Like most people, my family’s day-to-day reality was turned upside down by this pandemic and having a husband who is a physician as well as two young kids really amplified this period of change. My husband had to make the difficult decision to stay away from us for nearly two months due to the paranoia of transmitting the virus to his loved ones. This was the most challenging part, especially for our kids. Once a day, he would come to our driveway to pick up his food and say hello, but aside from that contact was very minimal. It was very disheartening to not be able to hug him after long and hard workdays, especially during a time that has demonstrated how important it is to lean on and take care of family. Despite physical burnout and emotional exhaustion, professional dedication, and resilience steered him towards his duty during these unprecedented times.
During this COVID-19 Pandemic, families of healthcare workers have faced major changes in their physical, psychological, and social wellbeing. While healthcare workers were on frontlines treating COVID patients, their spouses single-handedly dealt with household chores, running errands, helping with online schooling, keeping the kids entertained, and trying to maintain a sense of normalcy and stability when in the back of your mind there’s a constant fear of losing loved ones to this horrible virus. Despite wearing personal protective equipment and practicing other necessary precautions, many providers, nurses, other health care personnel fell ill to COVID -19. For someone who lost a family member due to COVID-19, the guilt of their role in that dreadful loss will carry on for a long time. Although strict lockdowns were lifted after a month or two, even small gatherings with extended families and close friends were avoided so as not to put them in harm’s way.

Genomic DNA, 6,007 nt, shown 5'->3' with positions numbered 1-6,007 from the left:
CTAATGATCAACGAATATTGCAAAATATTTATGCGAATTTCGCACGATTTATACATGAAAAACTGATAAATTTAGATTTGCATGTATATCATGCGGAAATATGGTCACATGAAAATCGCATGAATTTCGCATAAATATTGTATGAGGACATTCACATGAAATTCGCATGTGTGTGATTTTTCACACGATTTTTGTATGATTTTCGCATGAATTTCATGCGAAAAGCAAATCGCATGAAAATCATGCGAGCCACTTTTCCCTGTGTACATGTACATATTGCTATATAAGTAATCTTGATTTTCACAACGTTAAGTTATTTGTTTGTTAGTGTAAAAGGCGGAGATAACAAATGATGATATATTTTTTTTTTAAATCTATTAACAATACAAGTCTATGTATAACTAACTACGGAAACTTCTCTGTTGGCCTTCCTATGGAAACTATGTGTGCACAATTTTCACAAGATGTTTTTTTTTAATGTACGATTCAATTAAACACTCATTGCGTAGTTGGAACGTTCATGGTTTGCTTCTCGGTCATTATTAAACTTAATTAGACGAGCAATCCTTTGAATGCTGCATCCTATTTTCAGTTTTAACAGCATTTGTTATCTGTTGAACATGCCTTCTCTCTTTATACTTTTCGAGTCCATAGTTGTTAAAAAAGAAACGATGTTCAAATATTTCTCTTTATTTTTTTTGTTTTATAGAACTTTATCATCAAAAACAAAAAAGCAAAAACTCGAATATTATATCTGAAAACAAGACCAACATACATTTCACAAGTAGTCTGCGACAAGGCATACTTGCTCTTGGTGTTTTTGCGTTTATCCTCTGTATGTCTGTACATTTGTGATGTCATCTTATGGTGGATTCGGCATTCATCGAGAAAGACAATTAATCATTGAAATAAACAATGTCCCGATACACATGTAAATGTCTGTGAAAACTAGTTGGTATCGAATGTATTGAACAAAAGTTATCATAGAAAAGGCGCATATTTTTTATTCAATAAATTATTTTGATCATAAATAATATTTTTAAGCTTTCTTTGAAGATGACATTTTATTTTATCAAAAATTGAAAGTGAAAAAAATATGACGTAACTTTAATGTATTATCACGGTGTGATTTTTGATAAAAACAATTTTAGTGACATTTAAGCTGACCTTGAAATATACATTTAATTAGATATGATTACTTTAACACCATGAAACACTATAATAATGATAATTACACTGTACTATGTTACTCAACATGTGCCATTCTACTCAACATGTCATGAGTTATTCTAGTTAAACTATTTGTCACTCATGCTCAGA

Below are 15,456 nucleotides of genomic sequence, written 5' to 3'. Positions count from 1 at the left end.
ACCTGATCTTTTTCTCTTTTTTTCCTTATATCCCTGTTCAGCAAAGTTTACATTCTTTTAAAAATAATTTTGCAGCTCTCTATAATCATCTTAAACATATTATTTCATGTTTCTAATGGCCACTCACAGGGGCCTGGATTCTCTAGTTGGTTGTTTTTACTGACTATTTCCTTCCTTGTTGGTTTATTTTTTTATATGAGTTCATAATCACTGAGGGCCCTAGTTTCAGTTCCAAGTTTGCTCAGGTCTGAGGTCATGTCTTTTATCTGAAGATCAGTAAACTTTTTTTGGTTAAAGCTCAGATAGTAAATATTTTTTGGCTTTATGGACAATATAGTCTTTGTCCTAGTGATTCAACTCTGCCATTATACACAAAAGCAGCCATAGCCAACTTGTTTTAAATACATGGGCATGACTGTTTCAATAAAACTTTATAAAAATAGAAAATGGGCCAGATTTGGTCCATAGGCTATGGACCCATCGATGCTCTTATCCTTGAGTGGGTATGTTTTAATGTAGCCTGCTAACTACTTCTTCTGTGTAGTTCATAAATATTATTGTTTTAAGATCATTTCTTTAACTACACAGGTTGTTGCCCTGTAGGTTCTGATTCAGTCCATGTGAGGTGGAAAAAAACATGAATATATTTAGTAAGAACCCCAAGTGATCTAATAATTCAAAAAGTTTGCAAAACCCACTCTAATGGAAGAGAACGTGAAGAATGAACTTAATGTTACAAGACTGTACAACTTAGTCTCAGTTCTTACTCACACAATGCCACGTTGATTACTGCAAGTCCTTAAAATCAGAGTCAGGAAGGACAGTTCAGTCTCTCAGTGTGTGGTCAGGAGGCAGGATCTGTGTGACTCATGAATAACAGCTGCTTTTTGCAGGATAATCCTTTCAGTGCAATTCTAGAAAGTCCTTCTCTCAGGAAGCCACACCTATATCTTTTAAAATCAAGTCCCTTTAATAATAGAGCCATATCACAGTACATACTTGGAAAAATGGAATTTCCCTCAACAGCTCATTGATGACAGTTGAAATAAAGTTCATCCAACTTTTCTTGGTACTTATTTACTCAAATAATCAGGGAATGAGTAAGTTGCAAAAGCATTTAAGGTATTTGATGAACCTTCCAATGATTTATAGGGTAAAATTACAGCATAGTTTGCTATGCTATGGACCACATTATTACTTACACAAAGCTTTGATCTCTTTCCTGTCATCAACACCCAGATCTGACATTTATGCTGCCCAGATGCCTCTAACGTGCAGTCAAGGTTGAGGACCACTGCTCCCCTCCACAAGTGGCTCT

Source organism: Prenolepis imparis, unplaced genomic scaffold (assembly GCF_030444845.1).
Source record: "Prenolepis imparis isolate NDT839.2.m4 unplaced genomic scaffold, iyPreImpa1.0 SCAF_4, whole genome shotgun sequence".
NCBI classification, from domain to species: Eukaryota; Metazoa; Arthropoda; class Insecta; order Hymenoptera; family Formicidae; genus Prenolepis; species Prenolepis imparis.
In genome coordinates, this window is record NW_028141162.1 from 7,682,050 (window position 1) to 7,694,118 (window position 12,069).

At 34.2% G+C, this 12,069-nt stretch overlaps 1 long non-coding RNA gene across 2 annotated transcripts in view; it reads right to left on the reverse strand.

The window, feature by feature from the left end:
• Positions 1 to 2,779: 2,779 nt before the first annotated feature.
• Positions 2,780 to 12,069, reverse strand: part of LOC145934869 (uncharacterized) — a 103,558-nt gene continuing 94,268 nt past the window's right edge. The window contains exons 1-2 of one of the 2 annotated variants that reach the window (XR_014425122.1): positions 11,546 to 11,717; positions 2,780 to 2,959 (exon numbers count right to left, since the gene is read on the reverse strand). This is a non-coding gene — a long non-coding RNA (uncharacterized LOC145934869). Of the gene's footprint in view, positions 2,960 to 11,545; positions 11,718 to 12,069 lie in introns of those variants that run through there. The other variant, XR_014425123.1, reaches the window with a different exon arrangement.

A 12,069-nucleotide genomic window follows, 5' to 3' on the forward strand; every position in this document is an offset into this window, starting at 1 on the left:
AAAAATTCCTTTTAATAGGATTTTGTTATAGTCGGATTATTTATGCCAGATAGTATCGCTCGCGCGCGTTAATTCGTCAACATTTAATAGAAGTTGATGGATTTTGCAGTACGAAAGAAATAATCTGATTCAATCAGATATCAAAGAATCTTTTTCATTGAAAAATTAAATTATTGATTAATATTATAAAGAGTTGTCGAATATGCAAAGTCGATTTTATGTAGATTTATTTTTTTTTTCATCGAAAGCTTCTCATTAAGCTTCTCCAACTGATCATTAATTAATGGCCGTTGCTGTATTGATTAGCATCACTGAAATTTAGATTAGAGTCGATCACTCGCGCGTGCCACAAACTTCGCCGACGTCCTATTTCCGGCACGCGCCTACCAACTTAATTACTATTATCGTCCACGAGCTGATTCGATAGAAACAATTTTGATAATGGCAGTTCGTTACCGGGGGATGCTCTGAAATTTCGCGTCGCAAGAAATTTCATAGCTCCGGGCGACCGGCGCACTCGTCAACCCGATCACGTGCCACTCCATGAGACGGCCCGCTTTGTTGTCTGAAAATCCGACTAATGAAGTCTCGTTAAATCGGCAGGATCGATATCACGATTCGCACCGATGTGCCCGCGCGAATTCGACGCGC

During the early days of the pandemic, there was so much uncertainty on precautionary measures and on the spread of the virus and treatment options. Thanks to the relentless work of researchers, volunteers and allied personnel, various treatment options have emerged. Once we realized this was going to be the new normal, my husband moved back in with us; however, with added precautions like using a separate room to sleep, using a separate bathroom, and being served dinner at a separate time. He didn’t complain about having to wear a face mask both at work and at home to keep us from potentially getting infected. For an extended period of time, he had to turn his back to our four-year-old son who longed for a daddy's hug. For our kids, play time with their father was nearly impossible for many months. Everyone in our household had to maintain a six feet distance from him during family conversations and dinner time. Despite all of these precautions and sacrifices, my daughter and I were both infected by the virus. Fortunately, she bounced back in couple of days, while I bounced back in ten days.
Two months into the vaccination of healthcare workers, their family life has come back to near normal. They still have to go through basic sanitization routines when they come back home from work, but things are looking far less bleak than they were a year ago. However, given all of the hardships this pandemic has caused and the toll it has taken on healthcare workers and their families, it is absolutely imperative moving forward that hospitals and the government come up with various support measures for healthcare workers and their families during a national health crisis and measures to avoid a catastrophe of this magnitude from arising in the future.
Dr. Neelima Gonugunta is an incoming First-Year Resident Physician at White River Medical Center. She is from Hyderabad, India and graduated from Gandhi Medical College. She has been living in Batesville over the past year. Her hobbies include reading, listening to different genres of music and cooking different types of cuisines.